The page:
Sixteen years in the making,the 2.4-acre park pays tribute to the millions of American veterans living with permanent disabilities.
Stone benches and four large metal silhouettes contrast with 48 glass panels etched with photographs and inspirational quotes.
“In war there are no unwounded soldiers,” the monument reads.
Light and shadow play with glass and stone,and a nearby reflecting pool leads to a star-shaped fountain. An emblem of a U.S. military branch lies at each point,and a flame burns in the heart of the star.
Many spoke at the dedication,and they all recognized the wounded warriors in attendance as the guests of honor.
Philanthropist Lois Pope,chairman of the Disabled Veterans Life Memorial Foundation,said about 4 million disabled veterans live in the U.S. She said she was shocked when she learned 16 years ago that there was no memorial devoted to them.
“The cost of war does not end when the guns are silenced,” Pope said. “For too long,they’ve been unsung heroes.”
More than a million individual donors contributed to the memorial fund. Many of them were disabled veterans themselves,Pope said.
Actor Gary Sinise,famous for his portrayal of a Vietnam veteran who lost both legs in the movie “Forest Gump,” has been working with the Disabled American Veterans organization for 20 years,spending the last eight as the national spokesman for the memorial.
He said he learned about the struggles of returning Vietnam veterans when he was young,and he was ashamed of the way they were treated.
“If we do not remember our defenders,our heroes,how can we expect future generations to step up to serve,” he said.
He said when he was injured he wanted to die. But his commanding officer wouldn’t let him,and he had a family at home to live for.
“I have been blessed to pick up the pieces from that day in Vietnam and live a life of fulfillment,” Joyner said,emphasizing the importance of the support of family and friends.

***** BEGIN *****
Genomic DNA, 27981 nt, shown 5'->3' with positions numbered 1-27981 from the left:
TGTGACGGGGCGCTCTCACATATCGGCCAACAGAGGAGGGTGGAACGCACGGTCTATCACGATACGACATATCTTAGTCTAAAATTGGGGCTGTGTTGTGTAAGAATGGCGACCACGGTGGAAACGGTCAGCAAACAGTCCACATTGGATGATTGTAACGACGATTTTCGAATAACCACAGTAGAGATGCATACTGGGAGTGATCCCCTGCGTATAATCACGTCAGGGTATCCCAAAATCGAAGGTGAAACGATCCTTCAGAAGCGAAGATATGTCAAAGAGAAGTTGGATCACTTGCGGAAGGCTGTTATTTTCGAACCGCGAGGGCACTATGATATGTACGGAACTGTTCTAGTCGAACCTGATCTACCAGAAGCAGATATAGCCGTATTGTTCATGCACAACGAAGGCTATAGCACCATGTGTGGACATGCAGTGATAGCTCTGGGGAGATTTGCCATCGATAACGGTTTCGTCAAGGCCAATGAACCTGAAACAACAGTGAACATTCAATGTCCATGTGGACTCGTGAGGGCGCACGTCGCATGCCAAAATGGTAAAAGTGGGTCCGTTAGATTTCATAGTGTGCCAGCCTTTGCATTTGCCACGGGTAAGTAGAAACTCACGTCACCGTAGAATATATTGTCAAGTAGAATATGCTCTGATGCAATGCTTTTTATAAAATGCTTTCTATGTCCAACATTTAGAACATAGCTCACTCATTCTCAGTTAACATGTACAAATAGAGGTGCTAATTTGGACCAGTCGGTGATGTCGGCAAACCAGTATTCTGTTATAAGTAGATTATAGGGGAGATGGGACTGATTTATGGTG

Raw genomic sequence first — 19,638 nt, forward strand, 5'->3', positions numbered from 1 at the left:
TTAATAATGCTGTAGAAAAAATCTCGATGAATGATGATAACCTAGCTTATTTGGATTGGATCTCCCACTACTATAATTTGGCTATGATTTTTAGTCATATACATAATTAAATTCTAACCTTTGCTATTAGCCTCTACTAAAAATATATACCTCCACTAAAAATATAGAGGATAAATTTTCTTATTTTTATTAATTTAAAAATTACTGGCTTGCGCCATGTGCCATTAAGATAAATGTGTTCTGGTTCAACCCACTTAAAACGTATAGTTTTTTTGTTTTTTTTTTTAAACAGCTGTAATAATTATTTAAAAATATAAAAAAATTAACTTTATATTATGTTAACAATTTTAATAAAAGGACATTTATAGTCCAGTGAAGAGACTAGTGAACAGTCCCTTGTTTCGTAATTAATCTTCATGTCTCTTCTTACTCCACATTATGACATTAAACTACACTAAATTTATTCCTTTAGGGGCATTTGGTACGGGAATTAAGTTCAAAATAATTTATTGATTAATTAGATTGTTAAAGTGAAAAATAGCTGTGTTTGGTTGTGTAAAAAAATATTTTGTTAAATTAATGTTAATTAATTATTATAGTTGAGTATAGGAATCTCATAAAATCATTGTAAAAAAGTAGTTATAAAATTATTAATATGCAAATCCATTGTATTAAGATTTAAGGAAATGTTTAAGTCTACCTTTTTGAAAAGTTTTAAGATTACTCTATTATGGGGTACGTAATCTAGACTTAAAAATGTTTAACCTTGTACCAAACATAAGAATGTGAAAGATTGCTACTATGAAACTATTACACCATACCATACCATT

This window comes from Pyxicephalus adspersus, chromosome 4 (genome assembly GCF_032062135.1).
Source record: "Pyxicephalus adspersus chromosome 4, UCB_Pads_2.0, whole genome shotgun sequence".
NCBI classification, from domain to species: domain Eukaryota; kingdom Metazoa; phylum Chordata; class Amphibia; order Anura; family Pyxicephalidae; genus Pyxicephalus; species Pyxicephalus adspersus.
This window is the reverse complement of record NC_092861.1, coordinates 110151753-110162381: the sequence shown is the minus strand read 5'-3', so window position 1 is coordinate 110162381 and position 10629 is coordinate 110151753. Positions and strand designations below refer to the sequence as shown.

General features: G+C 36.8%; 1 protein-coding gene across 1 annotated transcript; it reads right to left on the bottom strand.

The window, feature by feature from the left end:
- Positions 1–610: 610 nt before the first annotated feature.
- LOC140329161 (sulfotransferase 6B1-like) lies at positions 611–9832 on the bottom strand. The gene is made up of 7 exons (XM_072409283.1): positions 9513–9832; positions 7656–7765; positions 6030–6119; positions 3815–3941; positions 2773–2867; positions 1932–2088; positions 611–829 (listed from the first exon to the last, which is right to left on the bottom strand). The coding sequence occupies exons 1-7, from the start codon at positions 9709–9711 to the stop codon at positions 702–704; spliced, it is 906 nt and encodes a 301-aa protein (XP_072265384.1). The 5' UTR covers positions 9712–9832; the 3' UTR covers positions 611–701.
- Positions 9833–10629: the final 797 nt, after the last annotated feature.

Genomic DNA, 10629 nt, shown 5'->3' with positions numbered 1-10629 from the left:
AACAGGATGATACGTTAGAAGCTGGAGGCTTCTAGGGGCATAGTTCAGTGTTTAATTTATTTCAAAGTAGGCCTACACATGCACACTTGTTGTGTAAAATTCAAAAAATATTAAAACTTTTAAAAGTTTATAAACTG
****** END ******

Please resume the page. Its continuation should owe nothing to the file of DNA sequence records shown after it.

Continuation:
President Barack Obama said the country’s disabled veterans are symbols of American strength and of “a country that never quits.”
Obama spoke of the two battles that disabled veterans have fought and that the battle to recover can be as difficult as any war. The president told the stories of real veterans and referred to the many names PTSD has had over time,such as shell shock,battle fatigue and the thousand-yard stare.
He ended his speech with a specific edict: “If you’re an American,and you see a veteran,maybe with a prosthetic arm or leg,maybe burns on their face,don’t ever look away. Do not turn away.
“You go up and you reach out,and you shake their hand,and you look them in the eye,and you say those words every veteran should hear all the time: ‘Welcome home,thank you. We need you more than ever. You help us stay strong,you help us stay free.’”
Reach reporter Wesley Juhl at [email protected] or 202-408-1491. SHFWire stories are free to any news organization that gives the reporter a byline and credits the SHFWire. Like the Scripps Howard Foundation Wire interns on Facebook and follow us on Twitter.